Wal-Mart releases Black Friday ad:Wal-Mart has published its online ad for Black Friday on Facebook and Walmart.com, and also announced that it will be holding three Black Friday events in its huge retail push the day after Thanksgiving. Really early birds can get in on the deals for toys, home and apparel starting at 10 p.m. Thanksgiving Day — presumably fighting for deals will help you work off the stuffing. “Our customers told us they would rather stay up late to shop than get up early, so we’re going to hold special events on Thanksgiving and Black Friday,” said Duncan Mac Naughton, Wal-Mart’s chief merchandising officer for the United States, in a statement.
Siri’s British voice speaks up: How did Siri find a voice? Three weeks of recording over five thousand sentences, according to Jon Briggs, the man behind the calm and soothing tones of the digital assistant’s British version of Apple’s digital assistant. In an interview with The Telegraph, Briggs said that he only found out that he was the voice of Siri when he saw commercials for the iPhone 4S on television.
Briggs originally recorded the voice-over material for a company called Scansoft about “five or six years ago,” he told the newspaper. He made his way to the iPhone by way of Scansoft’s merger with Nuance, the company that works with Apple on the Siri program.
Apple updates iOS 5 to fix battery issues: Apple released its first patch to iOS 5 on Thursday, which included a patch that “fixes bugs affecting battery life.” The company acknowledged earlier this month that problems with its latest operating system had caused batteries to drain more quickly for some users — after iPhone owners took to the company’s support forums. Apple promised a fix within “a few weeks.”
Facebook restoring “most recent” news feed options”:Facebook has big things planned for the next stage of its development, but is taking a small step back when it comes to its news feed. On Wednesday, Facebook engineering manager Mark Tonkelowitz wrote on a company blog that the social network will again let users sort their news feeds based on what was most recently posted.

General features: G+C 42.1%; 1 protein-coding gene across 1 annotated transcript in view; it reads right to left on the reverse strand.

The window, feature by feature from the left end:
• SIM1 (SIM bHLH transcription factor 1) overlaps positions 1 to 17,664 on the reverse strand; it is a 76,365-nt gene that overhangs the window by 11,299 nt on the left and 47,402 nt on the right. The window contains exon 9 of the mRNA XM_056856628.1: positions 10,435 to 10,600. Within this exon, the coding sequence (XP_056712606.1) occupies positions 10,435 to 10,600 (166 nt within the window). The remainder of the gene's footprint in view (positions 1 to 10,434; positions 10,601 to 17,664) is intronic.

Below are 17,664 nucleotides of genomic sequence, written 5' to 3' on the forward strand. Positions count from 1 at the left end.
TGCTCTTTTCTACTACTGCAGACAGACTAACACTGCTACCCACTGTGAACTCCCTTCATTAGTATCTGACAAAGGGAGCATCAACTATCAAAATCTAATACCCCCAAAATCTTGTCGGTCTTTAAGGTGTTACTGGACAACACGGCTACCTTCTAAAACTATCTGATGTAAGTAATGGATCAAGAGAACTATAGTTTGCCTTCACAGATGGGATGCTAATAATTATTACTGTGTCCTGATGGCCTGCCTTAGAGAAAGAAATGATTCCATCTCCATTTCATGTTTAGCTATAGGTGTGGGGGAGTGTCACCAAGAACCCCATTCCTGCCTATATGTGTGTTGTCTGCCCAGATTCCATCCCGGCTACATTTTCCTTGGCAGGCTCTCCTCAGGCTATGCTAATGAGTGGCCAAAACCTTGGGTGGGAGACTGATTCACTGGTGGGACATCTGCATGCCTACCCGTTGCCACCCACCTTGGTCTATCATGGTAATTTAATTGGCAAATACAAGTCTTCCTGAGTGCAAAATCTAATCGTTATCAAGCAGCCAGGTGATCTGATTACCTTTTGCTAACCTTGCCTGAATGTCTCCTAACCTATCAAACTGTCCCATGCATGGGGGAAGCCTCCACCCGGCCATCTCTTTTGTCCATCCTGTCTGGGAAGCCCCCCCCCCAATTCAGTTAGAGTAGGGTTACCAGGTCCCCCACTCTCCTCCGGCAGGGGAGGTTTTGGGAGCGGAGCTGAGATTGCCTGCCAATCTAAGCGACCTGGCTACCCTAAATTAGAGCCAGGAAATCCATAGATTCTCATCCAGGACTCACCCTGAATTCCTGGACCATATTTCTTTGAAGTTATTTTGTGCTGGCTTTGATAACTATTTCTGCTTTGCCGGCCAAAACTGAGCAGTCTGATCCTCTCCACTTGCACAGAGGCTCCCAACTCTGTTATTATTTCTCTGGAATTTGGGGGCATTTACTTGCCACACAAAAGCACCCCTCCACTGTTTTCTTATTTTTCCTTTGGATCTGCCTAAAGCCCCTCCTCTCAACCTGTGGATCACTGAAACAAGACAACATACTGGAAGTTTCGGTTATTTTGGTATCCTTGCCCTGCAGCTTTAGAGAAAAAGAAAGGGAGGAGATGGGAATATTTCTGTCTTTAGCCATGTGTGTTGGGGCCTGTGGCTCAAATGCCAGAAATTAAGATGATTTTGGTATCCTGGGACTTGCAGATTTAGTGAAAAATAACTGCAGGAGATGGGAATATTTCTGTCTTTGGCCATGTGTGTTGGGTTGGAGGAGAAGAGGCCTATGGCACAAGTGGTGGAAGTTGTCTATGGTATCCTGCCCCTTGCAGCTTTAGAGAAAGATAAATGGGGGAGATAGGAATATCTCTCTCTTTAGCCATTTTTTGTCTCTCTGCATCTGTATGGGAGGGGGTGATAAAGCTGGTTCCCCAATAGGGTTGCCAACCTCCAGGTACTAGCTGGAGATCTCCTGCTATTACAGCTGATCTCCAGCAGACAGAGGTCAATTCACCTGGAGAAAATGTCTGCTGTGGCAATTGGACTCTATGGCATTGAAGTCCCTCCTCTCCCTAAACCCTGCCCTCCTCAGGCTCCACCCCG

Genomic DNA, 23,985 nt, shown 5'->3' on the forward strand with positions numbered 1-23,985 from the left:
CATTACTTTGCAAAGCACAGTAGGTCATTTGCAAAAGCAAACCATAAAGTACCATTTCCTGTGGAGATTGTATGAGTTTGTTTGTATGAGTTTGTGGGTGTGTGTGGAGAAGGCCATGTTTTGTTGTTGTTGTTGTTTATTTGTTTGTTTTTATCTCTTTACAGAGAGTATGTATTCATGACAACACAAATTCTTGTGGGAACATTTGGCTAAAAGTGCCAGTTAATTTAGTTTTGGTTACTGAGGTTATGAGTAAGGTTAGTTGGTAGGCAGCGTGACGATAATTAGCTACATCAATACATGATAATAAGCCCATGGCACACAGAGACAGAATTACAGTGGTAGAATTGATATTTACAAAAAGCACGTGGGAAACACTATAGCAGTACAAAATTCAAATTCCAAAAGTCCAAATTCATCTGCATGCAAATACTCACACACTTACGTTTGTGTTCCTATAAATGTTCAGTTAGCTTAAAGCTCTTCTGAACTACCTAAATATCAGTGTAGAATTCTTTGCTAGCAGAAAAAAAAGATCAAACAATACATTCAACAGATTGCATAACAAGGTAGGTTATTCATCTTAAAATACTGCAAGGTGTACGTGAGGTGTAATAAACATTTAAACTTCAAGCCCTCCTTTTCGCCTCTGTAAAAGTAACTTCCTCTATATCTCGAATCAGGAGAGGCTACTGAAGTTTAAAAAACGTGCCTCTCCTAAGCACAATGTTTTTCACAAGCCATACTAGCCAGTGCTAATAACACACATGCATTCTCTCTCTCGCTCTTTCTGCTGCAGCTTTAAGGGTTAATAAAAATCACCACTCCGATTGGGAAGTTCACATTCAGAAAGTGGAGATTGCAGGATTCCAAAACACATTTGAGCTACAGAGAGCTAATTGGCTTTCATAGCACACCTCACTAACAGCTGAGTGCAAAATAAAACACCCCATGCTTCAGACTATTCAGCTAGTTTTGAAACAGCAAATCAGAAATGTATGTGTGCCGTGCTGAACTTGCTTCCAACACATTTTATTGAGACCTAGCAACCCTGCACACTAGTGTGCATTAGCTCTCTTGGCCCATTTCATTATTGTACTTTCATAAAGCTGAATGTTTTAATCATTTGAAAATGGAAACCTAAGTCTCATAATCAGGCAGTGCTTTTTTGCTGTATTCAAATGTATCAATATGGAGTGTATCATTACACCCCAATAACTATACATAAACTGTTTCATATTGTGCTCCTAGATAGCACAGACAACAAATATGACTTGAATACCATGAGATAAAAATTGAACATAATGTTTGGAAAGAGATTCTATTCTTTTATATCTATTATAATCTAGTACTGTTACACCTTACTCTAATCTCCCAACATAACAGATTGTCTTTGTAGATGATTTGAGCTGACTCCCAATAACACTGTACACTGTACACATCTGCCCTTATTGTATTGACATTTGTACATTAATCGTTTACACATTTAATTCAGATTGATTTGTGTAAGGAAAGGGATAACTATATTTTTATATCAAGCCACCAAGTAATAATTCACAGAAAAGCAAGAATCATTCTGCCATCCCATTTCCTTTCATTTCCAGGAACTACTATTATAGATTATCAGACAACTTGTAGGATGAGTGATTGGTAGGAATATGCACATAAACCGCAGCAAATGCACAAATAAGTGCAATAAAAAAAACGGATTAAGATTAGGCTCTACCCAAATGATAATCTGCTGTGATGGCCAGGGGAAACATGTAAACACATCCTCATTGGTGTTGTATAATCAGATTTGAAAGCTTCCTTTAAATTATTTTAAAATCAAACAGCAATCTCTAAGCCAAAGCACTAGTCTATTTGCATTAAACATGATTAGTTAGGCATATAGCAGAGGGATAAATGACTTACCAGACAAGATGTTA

Facebook made changes to its news feed in September when it told users that it would tack posts to the top of their news feeds based on how important they appeared to be. After some initial user backlash, complaints about the decision faded to a low rumble, but it could have been enough to get Facebook to reintroduce the option.
Should celebrities write their own tweets?: Twitter: you’ve changed. At least that’s what Ashton Kutcher, the first celebrity to reach 1 million followers on Twitter, seems to think after announcing that he is taking a break from the service. As my Post colleague Jen Chaney noted, he made the decision after tweeting a message defending Penn State coach Joe Paterno, unaware that the legendary coach was fired in the wake of a child sex-abuse scandal.Kutcher then announced that he would stop sending personal messages to his now 8 million followers and turn management of the account over to his publicity team at Katalyst Media.
Zynga reportedly shuffles shares ahead of IPO: A report in the Wall Street Journal Thursday indicated that Zynga chief executive Mark Pincus is asking some employees to give back some of their stock ahead of its initial public offering. The report said that a few early employees who received stock in the company are being asked to renegotiate the terms of their holdings based on performance. Zynga declined to comment on the report.
Dan Primack at Fortune pointed out in his analysis of the article that the company’s actions may not be a sinister as they seem. Employees who underperform are often fired, especially in the fast-moving world of Silicon Valley, he wrote. But in Zynga’s case, he wrote, it seems that the company prefers to find those employees different positions in the company, though perhaps “lower down in the corporate totem pole” in the name of retaining talent.